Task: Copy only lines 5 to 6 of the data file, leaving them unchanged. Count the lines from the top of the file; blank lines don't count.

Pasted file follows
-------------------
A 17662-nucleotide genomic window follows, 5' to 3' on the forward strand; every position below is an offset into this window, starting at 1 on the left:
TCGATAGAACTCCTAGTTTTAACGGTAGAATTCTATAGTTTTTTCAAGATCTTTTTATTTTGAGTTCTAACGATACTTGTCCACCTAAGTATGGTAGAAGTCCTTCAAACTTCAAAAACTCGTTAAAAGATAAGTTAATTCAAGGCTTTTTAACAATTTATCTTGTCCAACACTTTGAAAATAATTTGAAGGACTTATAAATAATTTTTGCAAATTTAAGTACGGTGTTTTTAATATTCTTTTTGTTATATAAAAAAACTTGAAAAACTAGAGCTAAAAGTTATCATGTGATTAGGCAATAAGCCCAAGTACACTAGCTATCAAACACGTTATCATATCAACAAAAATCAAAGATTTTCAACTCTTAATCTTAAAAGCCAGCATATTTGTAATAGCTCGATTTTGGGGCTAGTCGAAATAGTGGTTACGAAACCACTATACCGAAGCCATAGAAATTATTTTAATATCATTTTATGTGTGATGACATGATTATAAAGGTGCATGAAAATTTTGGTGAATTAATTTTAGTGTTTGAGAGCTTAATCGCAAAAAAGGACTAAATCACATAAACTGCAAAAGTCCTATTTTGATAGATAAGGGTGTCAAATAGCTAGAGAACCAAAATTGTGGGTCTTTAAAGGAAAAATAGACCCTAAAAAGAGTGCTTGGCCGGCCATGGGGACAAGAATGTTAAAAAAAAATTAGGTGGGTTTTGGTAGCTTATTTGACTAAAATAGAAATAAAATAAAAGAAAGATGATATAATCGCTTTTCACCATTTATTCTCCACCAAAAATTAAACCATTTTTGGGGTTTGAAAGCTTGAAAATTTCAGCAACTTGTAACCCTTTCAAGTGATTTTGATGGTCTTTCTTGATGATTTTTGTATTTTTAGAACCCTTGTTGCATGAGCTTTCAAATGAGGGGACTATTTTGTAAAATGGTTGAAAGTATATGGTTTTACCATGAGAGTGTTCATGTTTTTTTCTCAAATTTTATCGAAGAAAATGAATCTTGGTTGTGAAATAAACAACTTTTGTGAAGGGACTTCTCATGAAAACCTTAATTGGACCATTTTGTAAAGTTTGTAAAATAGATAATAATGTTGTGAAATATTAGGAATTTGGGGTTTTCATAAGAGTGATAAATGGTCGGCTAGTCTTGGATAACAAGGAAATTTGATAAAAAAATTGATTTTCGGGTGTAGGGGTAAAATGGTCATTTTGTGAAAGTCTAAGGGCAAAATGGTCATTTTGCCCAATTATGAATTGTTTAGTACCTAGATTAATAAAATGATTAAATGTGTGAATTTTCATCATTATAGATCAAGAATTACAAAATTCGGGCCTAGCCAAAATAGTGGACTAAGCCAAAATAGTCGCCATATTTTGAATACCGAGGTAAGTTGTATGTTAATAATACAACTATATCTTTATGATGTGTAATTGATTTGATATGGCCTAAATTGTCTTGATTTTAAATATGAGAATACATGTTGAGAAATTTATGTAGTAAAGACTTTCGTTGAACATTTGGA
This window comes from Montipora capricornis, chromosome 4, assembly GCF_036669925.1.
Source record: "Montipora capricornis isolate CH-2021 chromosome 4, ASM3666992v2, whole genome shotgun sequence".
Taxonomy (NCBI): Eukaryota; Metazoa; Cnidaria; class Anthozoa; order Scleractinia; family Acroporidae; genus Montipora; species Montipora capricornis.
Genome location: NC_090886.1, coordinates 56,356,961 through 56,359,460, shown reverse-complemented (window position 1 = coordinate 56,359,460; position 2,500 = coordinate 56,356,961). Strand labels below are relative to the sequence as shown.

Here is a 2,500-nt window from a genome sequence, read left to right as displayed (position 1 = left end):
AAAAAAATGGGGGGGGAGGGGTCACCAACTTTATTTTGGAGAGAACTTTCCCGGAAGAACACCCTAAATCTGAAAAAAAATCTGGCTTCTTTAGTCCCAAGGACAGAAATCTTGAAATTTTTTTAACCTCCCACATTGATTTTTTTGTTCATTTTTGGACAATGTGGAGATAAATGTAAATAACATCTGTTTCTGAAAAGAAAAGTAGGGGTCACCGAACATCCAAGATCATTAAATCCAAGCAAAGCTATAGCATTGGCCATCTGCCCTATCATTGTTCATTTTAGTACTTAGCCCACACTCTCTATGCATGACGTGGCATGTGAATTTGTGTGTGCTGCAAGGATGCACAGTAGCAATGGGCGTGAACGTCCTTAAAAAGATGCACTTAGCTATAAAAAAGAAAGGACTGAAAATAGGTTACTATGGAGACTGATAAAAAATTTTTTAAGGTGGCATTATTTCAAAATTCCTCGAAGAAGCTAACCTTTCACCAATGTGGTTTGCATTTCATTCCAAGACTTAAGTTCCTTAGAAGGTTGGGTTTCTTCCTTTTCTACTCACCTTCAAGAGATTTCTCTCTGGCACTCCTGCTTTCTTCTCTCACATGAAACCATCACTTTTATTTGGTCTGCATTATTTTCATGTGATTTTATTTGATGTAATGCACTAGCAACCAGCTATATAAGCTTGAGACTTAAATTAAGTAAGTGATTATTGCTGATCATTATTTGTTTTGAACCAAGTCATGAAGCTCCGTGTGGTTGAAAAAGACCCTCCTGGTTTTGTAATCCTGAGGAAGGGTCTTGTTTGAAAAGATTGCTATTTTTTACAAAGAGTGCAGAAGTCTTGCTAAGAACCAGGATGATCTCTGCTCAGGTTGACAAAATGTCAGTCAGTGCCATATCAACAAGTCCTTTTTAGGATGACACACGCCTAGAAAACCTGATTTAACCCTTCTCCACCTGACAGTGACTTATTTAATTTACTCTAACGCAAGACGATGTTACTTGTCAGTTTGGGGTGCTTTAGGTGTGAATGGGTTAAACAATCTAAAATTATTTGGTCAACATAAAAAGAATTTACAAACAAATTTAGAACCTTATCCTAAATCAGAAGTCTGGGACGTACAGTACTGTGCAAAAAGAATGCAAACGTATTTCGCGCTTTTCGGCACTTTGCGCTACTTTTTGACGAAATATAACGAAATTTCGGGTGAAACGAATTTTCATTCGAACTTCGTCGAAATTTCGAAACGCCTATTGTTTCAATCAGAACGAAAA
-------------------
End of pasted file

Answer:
Taxonomy (NCBI): Eukaryota; Metazoa; Cnidaria; class Anthozoa; order Scleractinia; family Acroporidae; genus Montipora; species Montipora capricornis.
Genome location: NC_090886.1, coordinates 56,356,961 through 56,359,460, shown reverse-complemented (window position 1 = coordinate 56,359,460; position 2,500 = coordinate 56,356,961). Strand labels below are relative to the sequence as shown.